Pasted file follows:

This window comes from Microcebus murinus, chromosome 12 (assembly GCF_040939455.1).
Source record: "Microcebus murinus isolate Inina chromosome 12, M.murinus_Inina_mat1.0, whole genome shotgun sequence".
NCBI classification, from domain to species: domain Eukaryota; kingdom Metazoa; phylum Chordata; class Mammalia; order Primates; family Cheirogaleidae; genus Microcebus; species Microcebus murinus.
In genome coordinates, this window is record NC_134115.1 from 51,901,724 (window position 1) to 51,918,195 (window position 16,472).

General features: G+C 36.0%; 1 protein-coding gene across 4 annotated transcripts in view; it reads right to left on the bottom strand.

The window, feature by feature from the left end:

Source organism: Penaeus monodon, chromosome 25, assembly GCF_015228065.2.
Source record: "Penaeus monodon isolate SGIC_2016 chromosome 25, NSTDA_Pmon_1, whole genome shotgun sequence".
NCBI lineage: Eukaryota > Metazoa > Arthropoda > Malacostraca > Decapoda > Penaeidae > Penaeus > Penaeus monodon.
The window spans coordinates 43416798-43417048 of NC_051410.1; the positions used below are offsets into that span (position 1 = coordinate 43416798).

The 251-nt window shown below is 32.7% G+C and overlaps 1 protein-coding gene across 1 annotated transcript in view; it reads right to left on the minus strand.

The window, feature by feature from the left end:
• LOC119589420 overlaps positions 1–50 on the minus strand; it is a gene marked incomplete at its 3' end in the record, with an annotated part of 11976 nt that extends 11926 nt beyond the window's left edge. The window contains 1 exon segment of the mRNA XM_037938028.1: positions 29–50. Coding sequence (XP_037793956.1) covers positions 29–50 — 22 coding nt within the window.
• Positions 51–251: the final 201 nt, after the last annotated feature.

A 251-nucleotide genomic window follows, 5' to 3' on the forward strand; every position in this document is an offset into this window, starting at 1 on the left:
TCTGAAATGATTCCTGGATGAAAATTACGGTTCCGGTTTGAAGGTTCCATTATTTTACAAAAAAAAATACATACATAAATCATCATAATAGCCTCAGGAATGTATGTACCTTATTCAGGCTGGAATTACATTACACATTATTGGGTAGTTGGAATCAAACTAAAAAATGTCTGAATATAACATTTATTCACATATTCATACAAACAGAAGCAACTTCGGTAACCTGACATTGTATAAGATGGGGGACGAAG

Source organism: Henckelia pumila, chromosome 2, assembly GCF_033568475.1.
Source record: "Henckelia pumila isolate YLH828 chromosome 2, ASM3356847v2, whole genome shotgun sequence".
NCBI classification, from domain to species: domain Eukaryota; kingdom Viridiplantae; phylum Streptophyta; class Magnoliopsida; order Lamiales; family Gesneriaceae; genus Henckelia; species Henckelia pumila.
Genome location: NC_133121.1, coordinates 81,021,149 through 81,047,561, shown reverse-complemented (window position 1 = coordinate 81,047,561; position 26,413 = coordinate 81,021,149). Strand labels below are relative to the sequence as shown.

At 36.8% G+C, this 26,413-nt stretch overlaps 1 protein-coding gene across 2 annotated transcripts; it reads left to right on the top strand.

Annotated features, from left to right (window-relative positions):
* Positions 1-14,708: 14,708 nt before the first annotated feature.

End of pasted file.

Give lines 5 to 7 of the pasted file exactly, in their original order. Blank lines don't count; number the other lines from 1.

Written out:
General features: G+C 36.0%; 1 protein-coding gene across 4 annotated transcripts in view; it reads right to left on the bottom strand.

The window, feature by feature from the left end:

Source organism: Penaeus monodon, chromosome 25, assembly GCF_015228065.2.